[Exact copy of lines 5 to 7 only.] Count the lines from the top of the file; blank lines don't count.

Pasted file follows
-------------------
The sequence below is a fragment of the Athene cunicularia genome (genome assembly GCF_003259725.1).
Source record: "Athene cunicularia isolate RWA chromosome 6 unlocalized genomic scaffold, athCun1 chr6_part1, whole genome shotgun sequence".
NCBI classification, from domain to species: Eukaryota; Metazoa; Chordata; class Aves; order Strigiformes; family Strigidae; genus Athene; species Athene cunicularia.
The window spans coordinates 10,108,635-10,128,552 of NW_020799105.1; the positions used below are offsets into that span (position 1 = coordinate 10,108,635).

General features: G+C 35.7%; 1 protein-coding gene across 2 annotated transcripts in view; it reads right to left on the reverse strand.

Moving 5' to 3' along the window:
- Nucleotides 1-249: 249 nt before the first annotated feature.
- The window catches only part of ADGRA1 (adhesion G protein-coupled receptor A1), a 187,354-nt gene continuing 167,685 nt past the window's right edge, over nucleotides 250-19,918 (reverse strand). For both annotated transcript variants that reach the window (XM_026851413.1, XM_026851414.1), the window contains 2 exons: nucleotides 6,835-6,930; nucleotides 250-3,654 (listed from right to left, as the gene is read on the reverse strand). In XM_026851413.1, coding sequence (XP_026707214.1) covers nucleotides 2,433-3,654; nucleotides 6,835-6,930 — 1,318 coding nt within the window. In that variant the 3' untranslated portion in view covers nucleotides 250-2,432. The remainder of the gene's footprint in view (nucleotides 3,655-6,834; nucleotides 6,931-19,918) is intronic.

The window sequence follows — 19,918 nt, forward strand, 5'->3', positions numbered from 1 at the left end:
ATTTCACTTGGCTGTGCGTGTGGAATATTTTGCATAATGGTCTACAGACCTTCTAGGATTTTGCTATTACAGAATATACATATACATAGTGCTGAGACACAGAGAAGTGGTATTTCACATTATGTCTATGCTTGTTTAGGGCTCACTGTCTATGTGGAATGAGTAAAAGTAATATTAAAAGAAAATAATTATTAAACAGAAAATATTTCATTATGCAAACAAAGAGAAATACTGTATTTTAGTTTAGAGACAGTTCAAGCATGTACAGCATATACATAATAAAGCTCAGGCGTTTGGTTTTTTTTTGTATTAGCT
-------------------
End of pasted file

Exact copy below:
General features: G+C 35.7%; 1 protein-coding gene across 2 annotated transcripts in view; it reads right to left on the reverse strand.

Moving 5' to 3' along the window:
- Nucleotides 1-249: 249 nt before the first annotated feature.